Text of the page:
Thursday, July 21, 2011

Slick Magneto Inspection Tip

Slick magneto arching damage
Slick Magneto Arching damage

Engine roughness has many causes. Here is one item to  check; quick and easy:

Remove the harness caps and inspect the distributor block. Look for:
  • Erosion or burning on towers
  • Color differences in lead contact buttons
  • Carbon dust
Notice the burning (arching damage) and color change. Lots of erosion;  this engine had a miss for a long time.
Slick Magneto Arching damage Closeup
This damage is caused by the electrical arc bypassing the spark plug and finding an easier ground path along the lead tower and to the magneto housing. The magneto below has a different problem.

Slick Magneto Carbon Dust
There is a layer of black carbon dust shown by the red arrows. Carbon dust is conductive and can cause arching to ground inside the magneto instead of at the spark plug. Lets take a look inside this magneto.

Slick magneto carbon brush
This is the worn carbon brush inside the magneto. Just as we suspected from all of the carbon dust on the distributor cap. Here is what internal arching does to the insides of the magneto. That carbon dust is bad stuff.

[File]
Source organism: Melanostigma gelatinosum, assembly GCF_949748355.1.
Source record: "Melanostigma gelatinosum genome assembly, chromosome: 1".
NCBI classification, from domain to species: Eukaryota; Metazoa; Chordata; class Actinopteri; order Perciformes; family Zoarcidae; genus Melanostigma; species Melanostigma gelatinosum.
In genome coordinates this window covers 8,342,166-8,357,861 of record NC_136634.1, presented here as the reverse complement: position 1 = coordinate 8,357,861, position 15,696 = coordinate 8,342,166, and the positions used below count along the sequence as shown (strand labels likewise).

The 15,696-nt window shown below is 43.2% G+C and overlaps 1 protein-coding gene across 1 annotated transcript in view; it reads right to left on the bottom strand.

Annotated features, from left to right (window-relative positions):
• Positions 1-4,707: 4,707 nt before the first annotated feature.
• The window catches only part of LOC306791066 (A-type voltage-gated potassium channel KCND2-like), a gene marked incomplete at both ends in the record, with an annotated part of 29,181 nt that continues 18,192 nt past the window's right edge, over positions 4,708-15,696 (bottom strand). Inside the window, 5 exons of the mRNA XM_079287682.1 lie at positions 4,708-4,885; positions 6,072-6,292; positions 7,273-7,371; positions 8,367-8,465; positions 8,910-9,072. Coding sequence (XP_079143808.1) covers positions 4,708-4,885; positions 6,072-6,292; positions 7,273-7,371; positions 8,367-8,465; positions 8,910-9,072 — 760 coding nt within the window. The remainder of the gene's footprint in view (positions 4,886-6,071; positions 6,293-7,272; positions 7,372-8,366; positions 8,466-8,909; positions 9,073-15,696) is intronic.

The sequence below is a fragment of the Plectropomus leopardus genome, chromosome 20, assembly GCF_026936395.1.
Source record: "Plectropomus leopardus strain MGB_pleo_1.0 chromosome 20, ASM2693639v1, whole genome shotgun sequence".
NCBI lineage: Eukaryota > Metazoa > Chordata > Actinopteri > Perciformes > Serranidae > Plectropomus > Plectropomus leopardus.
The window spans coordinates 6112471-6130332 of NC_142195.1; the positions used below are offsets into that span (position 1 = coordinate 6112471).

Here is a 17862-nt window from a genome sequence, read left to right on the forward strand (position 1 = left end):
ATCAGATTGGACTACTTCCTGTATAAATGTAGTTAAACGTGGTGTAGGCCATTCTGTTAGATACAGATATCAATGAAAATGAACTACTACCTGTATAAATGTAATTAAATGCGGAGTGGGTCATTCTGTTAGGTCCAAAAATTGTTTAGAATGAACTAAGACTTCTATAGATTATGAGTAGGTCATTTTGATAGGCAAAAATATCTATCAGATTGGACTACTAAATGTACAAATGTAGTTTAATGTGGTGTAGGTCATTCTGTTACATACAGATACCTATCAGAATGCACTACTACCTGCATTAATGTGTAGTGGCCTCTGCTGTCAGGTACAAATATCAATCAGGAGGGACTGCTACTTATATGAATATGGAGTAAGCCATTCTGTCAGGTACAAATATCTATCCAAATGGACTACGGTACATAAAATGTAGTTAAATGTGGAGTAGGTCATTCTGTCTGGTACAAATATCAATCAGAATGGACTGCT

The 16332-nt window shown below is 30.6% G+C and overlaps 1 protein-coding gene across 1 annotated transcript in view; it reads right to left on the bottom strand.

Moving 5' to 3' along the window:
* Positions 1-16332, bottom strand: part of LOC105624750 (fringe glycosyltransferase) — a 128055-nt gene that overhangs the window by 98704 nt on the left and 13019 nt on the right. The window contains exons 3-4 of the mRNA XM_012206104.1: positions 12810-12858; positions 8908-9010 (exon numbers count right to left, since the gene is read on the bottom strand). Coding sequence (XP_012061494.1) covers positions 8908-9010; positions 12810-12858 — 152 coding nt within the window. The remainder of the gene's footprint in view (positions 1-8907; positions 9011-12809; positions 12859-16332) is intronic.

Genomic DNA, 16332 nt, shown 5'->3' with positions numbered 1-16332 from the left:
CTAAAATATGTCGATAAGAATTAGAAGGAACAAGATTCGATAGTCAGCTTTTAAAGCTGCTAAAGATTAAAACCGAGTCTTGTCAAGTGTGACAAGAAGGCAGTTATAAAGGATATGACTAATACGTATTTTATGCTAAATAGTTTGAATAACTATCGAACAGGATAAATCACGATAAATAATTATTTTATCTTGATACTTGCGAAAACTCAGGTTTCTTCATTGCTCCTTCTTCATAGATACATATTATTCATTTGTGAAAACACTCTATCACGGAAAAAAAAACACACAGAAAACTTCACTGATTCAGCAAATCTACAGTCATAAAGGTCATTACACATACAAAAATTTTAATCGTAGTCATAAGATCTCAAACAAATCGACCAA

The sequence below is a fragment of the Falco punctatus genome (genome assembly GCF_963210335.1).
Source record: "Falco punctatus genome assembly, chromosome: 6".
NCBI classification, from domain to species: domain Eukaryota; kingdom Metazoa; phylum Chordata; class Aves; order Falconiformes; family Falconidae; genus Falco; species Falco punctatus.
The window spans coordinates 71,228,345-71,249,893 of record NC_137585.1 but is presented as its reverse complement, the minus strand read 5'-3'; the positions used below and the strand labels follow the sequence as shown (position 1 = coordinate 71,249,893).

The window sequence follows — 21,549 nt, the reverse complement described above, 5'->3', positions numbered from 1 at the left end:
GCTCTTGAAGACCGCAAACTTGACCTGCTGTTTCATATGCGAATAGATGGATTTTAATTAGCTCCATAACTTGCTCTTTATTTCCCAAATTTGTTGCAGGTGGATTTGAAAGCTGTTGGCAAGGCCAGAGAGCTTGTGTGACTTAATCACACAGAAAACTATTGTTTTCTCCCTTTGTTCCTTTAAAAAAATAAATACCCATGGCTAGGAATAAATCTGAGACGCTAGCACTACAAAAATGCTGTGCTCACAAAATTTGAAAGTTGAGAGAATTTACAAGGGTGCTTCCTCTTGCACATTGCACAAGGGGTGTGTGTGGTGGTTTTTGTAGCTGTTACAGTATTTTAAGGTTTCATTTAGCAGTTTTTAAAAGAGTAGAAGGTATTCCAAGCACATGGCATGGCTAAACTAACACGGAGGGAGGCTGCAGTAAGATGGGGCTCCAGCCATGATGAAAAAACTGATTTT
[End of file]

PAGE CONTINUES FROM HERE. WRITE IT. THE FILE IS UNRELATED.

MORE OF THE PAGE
Slick magneto arching damage
 Notice the white residue. You will find this inside the magneto cap. If you remove the harness cover and see white residue on the lead towers then there is lots more inside. In case you're interested; this magneto did run and pass a mag check -- it just crapped out at full power and resulted in an aborted takeoff.

Slick Magneto white residue

There have been improvements in the Slick magneto. The picture below shows the carbon brush and the insulating portion of the distributor block. Notice the "dams" (yellow arrows). They are new as of about 2010.

Slick magneto distributor block closeup showing dams
These "dams" serve the same purpose as the ones below on a electrical transmission tower insulator. You might have also seen these on some spark plugs.

Electrical Tower Insulator
Original (old) style
This older style has no dams. The dams capture the dust and provide a longer electrical path to ground.

Removing the harness cap and inspecting the top of the distributor block can be quite revealing and save you  troubleshooting time; it can find problems early and at little cost.  Of course all of this stuff I write about here is part of Mechanic's Toolbox Software.

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